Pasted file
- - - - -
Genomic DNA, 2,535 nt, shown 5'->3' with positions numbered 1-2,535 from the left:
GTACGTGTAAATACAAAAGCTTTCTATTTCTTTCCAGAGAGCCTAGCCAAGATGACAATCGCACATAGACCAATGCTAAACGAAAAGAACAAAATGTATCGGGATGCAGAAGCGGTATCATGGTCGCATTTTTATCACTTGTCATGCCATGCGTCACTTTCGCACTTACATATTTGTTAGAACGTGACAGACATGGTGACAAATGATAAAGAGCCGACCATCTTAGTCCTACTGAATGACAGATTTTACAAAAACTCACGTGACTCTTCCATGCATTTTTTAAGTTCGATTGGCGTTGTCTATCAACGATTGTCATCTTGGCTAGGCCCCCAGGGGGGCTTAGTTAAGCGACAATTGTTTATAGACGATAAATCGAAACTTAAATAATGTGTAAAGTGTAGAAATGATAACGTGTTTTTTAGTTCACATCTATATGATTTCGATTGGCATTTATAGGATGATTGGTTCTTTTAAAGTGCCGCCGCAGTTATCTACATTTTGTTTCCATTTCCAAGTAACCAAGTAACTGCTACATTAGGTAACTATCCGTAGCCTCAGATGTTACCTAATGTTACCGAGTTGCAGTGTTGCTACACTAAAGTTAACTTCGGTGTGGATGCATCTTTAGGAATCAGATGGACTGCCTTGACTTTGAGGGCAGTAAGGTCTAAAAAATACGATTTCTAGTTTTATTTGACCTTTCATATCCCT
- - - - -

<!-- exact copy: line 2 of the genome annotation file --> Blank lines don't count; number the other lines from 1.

GTACGTGTAAATACAAAAGCTTTCTATTTCTTTCCAGAGAGCCTAGCCAAGATGACAATCGCACATAGACCAATGCTAAACGAAAAGAACAAAATGTATCGGGATGCAGAAGCGGTATCATGGTCGCATTTTTATCACTTGTCATGCCATGCGTCACTTTCGCACTTACATATTTGTTAGAACGTGACAGACATGGTGACAAATGATAAAGAGCCGACCATCTTAGTCCTACTGAATGACAGATTTTACAAAAACTCACGTGACTCTTCCATGCATTTTTTAAGTTCGATTGGCGTTGTCTATCAACGATTGTCATCTTGGCTAGGCCCCCAGGGGGGCTTAGTTAAGCGACAATTGTTTATAGACGATAAATCGAAACTTAAATAATGTGTAAAGTGTAGAAATGATAACGTGTTTTTTAGTTCACATCTATATGATTTCGATTGGCATTTATAGGATGATTGGTTCTTTTAAAGTGCCGCCGCAGTTATCTACATTTTGTTTCCATTTCCAAGTAACCAAGTAACTGCTACATTAGGTAACTATCCGTAGCCTCAGATGTTACCTAATGTTACCGAGTTGCAGTGTTGCTACACTAAAGTTAACTTCGGTGTGGATGCATCTTTAGGAATCAGATGGACTGCCTTGACTTTGAGGGCAGTAAGGTCTAAAAAATACGATTTCTAGTTTTATTTGACCTTTCATATCCCT